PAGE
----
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Big George Talks to Little Rocky

Updated: May 8, 2023

By Rochelle E. Brenner




In 2008, I was the first woman ever honored by the Boxing Writers Association of America – I won 1st place for column writing at a banquet in Los Angeles for my first-person account of boxing in the ring (the original article is framed at Action Karate Mt. Airy.) I got a standing ovation – comedian George Lopez handed me the award and the other big winner that night, Fighter of the Year Floyd Mayweather, posed for a picture with me.


As a result I occasionally get included in things boxing writers get to do. In this case, it was media availability with the legendary two-time Heavyweight Champion of the World and grill aficionado, the father of many Georges: George Foreman. He has a movie coming out – a documentary called Big George. They even sent me a pre-release version of it, and it was a very fine movie. The condition for getting to screen the movie before it’s released is that I don’t write a review. But here’s my mini-review - it started slow and then evolved into a profound movie with surprises and insights and a glorious ending rarely seen in boxing. And if you still aren’t convinced, Forrest Whitaker is in it. So it’s basically a perfect movie.


The first thing I noticed is I was the only woman on the call getting to ask questions.


The interview was a roundtable setup so the moderator would call our names and we would each get to ask one question via Zoom. All the reporters were in little Zoom boxes and George Foreman was in another one.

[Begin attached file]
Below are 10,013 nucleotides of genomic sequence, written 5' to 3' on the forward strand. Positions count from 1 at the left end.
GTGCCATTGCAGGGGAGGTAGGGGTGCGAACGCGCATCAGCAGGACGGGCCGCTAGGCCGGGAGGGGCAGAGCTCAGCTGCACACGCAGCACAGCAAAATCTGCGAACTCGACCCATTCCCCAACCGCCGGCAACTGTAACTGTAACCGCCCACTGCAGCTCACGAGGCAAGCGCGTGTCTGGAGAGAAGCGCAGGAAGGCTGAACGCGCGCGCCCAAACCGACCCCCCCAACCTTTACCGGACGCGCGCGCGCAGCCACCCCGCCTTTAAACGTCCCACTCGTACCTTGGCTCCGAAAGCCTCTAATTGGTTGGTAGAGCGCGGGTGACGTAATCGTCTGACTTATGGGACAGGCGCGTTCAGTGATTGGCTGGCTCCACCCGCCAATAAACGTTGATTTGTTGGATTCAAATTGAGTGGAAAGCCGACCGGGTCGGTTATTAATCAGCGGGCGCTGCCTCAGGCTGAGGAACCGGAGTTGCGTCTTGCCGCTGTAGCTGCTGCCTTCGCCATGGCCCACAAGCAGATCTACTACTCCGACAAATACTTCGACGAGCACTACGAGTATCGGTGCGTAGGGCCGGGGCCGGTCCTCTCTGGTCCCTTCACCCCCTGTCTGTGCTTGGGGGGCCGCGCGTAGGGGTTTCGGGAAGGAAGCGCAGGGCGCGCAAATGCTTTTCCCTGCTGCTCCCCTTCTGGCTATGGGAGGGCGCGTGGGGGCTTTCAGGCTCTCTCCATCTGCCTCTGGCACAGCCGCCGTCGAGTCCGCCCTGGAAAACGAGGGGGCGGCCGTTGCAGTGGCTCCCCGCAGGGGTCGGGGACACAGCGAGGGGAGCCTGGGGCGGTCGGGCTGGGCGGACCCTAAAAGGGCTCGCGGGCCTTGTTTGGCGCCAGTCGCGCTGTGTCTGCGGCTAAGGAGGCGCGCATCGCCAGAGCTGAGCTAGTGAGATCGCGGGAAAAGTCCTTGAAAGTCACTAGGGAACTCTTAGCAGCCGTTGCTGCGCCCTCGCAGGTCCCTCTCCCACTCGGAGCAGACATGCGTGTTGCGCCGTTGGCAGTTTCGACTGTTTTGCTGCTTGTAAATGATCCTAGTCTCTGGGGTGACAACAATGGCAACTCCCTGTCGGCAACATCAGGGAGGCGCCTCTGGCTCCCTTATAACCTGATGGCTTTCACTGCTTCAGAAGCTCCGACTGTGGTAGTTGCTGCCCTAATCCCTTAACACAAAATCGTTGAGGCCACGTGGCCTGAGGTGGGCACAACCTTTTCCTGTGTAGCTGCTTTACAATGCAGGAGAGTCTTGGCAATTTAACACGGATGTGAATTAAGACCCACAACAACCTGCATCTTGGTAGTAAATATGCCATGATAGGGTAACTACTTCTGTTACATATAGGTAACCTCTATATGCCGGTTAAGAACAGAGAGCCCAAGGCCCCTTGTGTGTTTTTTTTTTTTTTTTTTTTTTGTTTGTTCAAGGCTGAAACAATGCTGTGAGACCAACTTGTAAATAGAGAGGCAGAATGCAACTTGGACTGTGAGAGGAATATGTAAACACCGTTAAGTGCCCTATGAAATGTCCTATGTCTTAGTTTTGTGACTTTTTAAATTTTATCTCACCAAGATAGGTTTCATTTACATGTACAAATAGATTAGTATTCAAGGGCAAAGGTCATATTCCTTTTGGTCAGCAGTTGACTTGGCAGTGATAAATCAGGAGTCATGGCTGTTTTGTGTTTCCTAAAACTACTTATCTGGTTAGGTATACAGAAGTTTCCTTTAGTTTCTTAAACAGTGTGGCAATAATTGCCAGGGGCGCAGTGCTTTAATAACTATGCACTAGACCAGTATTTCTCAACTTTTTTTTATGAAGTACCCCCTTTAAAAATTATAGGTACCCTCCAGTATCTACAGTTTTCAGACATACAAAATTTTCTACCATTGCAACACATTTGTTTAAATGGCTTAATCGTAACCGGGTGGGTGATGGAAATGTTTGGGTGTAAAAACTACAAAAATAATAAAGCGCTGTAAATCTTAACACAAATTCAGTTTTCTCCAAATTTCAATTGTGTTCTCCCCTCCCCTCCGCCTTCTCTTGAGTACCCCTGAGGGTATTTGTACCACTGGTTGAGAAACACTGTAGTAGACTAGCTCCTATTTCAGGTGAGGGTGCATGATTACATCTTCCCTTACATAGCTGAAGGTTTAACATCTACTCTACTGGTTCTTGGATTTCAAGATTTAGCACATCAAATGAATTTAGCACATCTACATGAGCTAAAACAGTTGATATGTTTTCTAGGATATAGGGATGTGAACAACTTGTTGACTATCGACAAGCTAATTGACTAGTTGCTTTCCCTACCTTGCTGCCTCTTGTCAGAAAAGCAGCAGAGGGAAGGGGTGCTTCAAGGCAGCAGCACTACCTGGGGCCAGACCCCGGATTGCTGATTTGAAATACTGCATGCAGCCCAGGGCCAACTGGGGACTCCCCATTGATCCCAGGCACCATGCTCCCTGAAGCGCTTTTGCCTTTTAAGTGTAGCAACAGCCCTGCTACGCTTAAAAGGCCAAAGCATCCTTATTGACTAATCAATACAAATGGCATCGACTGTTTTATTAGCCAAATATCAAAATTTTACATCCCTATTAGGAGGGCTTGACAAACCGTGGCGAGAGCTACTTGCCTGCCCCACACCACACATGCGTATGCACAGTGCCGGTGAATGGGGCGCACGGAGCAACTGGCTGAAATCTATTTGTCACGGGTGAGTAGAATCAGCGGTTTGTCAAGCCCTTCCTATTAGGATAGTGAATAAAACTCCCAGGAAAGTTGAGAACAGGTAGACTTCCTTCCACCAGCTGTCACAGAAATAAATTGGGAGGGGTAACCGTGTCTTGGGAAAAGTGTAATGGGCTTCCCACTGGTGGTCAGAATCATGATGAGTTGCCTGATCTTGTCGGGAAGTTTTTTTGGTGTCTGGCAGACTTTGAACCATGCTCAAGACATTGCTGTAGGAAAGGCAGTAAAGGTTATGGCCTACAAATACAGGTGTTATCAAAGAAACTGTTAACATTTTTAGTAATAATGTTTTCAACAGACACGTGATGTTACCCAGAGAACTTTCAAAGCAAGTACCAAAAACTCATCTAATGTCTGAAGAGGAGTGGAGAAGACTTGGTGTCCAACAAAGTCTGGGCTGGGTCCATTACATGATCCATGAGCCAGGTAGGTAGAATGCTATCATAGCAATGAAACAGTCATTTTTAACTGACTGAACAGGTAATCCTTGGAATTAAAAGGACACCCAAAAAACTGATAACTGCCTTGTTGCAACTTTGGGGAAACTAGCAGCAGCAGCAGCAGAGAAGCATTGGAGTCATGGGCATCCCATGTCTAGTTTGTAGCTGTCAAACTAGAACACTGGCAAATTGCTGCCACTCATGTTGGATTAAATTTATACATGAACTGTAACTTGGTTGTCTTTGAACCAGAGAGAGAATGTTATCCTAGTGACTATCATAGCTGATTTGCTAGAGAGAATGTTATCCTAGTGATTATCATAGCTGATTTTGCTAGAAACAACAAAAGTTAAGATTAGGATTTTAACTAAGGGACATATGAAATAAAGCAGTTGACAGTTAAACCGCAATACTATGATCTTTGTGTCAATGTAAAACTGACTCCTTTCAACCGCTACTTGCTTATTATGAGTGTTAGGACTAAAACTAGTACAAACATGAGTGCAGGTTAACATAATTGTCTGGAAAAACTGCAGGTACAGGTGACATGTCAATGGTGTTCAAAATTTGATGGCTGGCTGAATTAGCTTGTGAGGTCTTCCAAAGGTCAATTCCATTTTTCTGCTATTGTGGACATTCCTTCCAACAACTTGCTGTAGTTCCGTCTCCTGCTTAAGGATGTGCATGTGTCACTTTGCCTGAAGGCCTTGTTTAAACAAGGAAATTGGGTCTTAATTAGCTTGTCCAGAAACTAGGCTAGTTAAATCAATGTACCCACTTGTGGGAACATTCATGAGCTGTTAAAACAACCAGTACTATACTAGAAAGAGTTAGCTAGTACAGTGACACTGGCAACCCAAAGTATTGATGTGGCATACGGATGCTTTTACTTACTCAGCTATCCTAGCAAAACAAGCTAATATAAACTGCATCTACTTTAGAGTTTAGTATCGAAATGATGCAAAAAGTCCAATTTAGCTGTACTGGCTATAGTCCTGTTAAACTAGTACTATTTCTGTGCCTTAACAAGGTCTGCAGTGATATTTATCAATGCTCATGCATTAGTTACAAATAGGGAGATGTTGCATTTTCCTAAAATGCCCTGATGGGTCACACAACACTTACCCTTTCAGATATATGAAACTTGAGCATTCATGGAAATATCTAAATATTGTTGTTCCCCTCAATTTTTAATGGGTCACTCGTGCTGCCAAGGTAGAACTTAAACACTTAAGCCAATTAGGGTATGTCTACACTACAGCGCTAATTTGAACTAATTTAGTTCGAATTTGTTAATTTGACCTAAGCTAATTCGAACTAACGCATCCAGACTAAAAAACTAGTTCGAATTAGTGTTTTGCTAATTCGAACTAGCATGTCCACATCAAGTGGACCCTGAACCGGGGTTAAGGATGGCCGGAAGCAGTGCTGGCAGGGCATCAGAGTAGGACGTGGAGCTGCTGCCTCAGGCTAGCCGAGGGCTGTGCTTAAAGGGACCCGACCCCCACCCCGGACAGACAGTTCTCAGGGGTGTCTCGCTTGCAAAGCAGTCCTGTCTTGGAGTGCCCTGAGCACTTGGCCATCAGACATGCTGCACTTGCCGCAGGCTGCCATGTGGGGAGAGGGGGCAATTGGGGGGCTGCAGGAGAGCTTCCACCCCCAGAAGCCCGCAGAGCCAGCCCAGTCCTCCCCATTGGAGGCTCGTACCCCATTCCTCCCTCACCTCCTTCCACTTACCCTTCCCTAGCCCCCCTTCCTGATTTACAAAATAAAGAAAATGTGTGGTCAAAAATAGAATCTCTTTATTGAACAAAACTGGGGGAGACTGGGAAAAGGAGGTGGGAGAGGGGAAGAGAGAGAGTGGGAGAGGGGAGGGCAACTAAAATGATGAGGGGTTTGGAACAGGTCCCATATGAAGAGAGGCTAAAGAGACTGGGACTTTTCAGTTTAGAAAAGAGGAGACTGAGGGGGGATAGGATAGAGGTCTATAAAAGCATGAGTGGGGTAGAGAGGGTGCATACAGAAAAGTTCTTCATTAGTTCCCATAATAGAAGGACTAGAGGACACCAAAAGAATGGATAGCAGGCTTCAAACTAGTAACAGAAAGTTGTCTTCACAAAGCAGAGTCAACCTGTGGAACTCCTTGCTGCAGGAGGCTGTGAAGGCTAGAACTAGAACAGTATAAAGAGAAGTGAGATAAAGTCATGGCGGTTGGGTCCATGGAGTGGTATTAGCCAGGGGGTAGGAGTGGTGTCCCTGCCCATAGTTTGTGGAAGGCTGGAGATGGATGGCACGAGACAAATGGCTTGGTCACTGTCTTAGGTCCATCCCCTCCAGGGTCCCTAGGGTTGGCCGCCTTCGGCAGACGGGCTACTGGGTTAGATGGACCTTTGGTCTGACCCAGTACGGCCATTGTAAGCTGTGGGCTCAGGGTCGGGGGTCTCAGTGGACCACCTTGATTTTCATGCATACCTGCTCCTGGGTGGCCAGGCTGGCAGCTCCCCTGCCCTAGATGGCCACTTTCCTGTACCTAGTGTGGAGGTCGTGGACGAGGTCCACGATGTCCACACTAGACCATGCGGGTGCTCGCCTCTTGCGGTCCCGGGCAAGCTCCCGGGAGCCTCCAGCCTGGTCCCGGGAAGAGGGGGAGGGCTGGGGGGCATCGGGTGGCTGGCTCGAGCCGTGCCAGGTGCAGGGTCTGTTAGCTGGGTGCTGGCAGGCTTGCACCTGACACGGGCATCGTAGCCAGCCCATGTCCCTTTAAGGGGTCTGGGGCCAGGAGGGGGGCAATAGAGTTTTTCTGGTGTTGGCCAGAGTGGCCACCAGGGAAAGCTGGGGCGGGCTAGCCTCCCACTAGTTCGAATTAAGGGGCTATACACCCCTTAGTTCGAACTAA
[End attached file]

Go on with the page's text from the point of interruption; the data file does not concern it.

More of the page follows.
My question was OK but his answer was so so good.


“Pleasure to see you here today - interested in your work with children and youth. Boxing is a great sport. What sport do you most recommend or see as the future for kids you work with and want to inspire? What kind of advice do you have for them?”


His answer puts him in my personal Hall of Fame.


“I started the George Foreman Youth Center because someone tried to attract me to helping kids at a gym my brother worked at, and I turned my back because I said ‘forget about sports, come to church.’ These kids were arrested for robbing a Stop ‘n Go store and I felt like I had lost everything.”


Imagine the sting of that loss – not a boxing match, not a championship belt. He made the mistake of not meeting those kids where they were at, giving them an outlet and opportunity, but instead a brush-off. They wanted boxing. He offered church. They got nothing. He went on to explain the value of boxing in his life, and it resonates closely with what we do in martial arts, doesn’t it?


“I started a youth center to help kids. I didn’t care about them becoming boxers. I taught boxing. But I wanted them to become great characters for the country, not to feel that everybody was out there robbing and stealing. I taught them boxing but I really wanted to teach them to be leaders and that’s what a lot of them have become.


“Fighting means nothing. Can you stand up? Can you resist temptation? Can you overcome whatever flaw you think you have in your life? You gotta fight to do it. That’s what I was able to teach at the youth center,” he said.


In fact, I don’t write for awards or publications. I used to write for big news publications, but now I mostly write for the martial arts community, not so they will be great martial artists, but so they can stand up, resist temptation and overcome whatever flaws they have in their life.







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